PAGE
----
Demographics Paper

Only available on StudyMode
  • Download(s): 596
  • Published: October 26, 2009
Read full document
Text Preview
Houston is one of the best well known states in Texas, it has history, diversity, and known to be a very hot location in the summer. It also carries the familiar disaster of Hurricane Katrina that many probably would love to forget. Even with its terrible misfortunes, Houston is still one location that is visited often throughout the year. Our team demographics paper will consist of information about Houston, TX. This popular state contains history many will people will not soon forget such as Hurricane Katrina. Our paper will also document how the city population increased, and the birth and deaths rates that took place before and after Katrina. This paper will apply information about immigration and emigration rates, age and population growth rates followed by factors that would probably effect population along with society.

The city of Houston Texas is one of the biggest cities by population coming in behind three big name cities; New York, Los Angeles and Chicago. Houston has a population around 2.2 million people as of early 2009. (City of Houston, 2009). Over the past couple years; the city of Houston was one on of the fastest growing cities in the United States, not until recent times did the cities growth rate start to level out. Is this city growing because people are moving here or because of the rate at which babies are born? Well, Houston Texas leads the nation in teenage pregnancy which could be helping the population growth. (Chron, 2009). In Texas the birth rate is 17.1 per 1000 estimated population area. (InfoPlease, 2004).This is the highest in all the United States. These two facts alone help us to believe that the growth rate in Houston is because babies are being born at a high rate.

With Houston, Texas having the highest birth rate of the growing population, most would think the death rate would be one of the highest in the nation also. In reality this is not an accurate belief and Texas truly only has a 6.8% rate of death per 1000 population in each area which is lower than about 60% of the other states. This can be a problem for Houston and the state of Texas. If the cities and state are growing so rapidly where are the people going to go?On August 28, 2005, one of the most expensive hurricanes in United States History hit land over the Louisiana and Mississippi coast line. The storm was named Hurricane Katrina and it cost the United States of America approximately 125 billion dollars in economic losses (Science Daily, 1995-2006). Hurricane Katrina was a category five storm that displaced more than 450,000 people (Science Daily, 1995-2006). Evacuations caused the population rates for surrounding states to grow while the rates for Louisiana and Mississippi declined. In the last census performed between the periods of 1990 and 2000, Houston, Texas, had a total population of 1,953,631 people (U.S. Census Bureau, 2009). In 2006, the total population rate grew 8.8% to an estimated 2,144,491 (U.S. Census Bureau, 2009). This population increase was due mainly to the emigration of hurricane evacuees to the Houston area. Emigration is the migration from one place to another place (The Free Dictionary.com, 2009).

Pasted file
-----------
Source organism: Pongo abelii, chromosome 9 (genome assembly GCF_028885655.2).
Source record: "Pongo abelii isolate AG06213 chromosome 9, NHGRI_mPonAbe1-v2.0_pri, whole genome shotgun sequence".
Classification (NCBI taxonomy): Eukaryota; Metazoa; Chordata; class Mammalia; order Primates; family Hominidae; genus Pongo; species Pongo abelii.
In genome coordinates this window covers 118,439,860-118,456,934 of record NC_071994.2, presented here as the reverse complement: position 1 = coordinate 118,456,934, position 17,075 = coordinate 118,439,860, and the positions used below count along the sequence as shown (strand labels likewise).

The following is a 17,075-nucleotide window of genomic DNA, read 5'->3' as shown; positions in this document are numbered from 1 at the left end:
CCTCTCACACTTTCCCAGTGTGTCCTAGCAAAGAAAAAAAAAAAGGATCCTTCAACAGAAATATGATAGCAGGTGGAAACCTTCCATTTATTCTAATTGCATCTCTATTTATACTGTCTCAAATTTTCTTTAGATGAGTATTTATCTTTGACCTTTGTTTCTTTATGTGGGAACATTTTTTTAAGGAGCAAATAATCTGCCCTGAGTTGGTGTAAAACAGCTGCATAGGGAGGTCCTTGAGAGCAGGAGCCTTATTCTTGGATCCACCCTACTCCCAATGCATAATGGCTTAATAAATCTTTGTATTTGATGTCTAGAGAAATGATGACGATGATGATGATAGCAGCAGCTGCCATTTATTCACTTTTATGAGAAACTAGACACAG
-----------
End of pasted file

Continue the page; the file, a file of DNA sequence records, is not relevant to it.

During Hurricane Katrina, evacuees were not the only individuals emigrating to the Houston area. There was an increase in the Hispanic population due to the need for workers to rebuild damaged areas. Borderlands have been issue with the United States - Mexican border for some time. The textbook Sociology: A Brief Introduction, Sixth Edition states, borderlands are a term that refers to the area of common culture between Mexico and the United States of America (Schaefer, 2006). Schaefer explains how Hispanics are emigrating legally and illegally across the Mexican border to enter the United States border for jobs. Being in the area where hurricanes make land fall often creates opportunity area for emigration and immigration rates for the Greater Houston area.

In 2006, the Greater Houston...
tracking img